The heyday of the Art Nouveau style was relatively short, spanning the decades immediately before and after 1900. However it was a tremendously important period, not only for its radical shift away from the academic and romantic movements of the late 19th century, but also for its embrace of nature and natural forms. This authoritative, accessible and beautifully illustrated book explores fifty of the most important works of the Art Nouveau style.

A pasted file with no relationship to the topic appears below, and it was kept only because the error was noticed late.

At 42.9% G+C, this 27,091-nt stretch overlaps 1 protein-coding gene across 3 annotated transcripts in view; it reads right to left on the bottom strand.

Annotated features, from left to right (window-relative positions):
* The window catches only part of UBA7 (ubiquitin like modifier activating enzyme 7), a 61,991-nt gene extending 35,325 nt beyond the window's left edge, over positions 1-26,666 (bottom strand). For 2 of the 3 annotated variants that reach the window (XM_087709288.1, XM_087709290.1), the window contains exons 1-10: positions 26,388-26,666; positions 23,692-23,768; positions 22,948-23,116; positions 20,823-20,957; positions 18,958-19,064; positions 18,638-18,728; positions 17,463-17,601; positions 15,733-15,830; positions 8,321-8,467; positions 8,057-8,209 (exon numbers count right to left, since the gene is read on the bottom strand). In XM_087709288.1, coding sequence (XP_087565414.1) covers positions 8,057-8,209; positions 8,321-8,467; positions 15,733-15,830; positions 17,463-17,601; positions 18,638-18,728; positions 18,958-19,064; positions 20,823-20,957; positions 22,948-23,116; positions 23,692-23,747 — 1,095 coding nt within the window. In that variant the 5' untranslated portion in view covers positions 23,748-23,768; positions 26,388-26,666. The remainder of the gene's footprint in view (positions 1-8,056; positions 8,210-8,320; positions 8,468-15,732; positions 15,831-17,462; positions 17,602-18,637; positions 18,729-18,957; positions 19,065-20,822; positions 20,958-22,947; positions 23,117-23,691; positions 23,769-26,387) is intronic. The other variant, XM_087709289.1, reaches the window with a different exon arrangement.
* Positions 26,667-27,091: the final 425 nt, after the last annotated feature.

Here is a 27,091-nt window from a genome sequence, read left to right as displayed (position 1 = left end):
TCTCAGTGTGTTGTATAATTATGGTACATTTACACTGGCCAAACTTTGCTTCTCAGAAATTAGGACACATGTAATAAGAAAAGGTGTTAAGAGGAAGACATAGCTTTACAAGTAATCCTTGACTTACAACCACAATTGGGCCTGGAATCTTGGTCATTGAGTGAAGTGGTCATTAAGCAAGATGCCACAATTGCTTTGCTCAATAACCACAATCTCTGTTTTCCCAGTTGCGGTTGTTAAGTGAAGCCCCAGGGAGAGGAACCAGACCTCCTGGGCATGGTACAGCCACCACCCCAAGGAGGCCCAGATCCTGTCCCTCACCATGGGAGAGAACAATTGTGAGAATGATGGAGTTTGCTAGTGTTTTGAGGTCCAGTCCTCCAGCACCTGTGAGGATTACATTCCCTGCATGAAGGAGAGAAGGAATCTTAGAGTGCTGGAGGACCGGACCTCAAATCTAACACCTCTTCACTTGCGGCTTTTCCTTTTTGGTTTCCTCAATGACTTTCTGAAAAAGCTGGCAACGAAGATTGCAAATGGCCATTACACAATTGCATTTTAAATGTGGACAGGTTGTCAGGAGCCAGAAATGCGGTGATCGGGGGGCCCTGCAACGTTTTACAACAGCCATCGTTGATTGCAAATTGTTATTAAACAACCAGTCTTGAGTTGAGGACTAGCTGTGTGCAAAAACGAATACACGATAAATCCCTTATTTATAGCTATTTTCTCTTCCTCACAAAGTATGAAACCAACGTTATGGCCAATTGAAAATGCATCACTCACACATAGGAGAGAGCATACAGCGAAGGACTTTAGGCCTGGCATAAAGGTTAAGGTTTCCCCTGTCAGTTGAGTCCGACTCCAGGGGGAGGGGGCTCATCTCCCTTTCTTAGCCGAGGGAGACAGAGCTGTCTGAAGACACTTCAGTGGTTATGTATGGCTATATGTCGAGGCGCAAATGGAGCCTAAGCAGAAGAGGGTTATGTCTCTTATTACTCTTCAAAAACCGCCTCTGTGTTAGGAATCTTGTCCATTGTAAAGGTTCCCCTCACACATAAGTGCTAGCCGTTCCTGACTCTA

From Mackmurdo's jacket design of Christopher Wren's City Churches to Sykes' sculpture, The Spirit of Ecstasy, each work is presented in double-page spreads that chronologically trace Art Nouveau's development and breadth-from architecture, Gaudi's Sagrada Familia, and from graphic arts, Toulouse-Lautrec's poster advertising the Divan Japonais, to home decor, lamps by Tiffany and Daum Freres and to painting, Munch's Madonnas and Walter Crane's Neptune's Horses. Each entry includes a full-page illustration and concise explanatory texts. An introductory essay on the history and legacy of Art Nouveau, along with brief biographies of the artists featured in the book, making this a comprehensive yet compact reference work.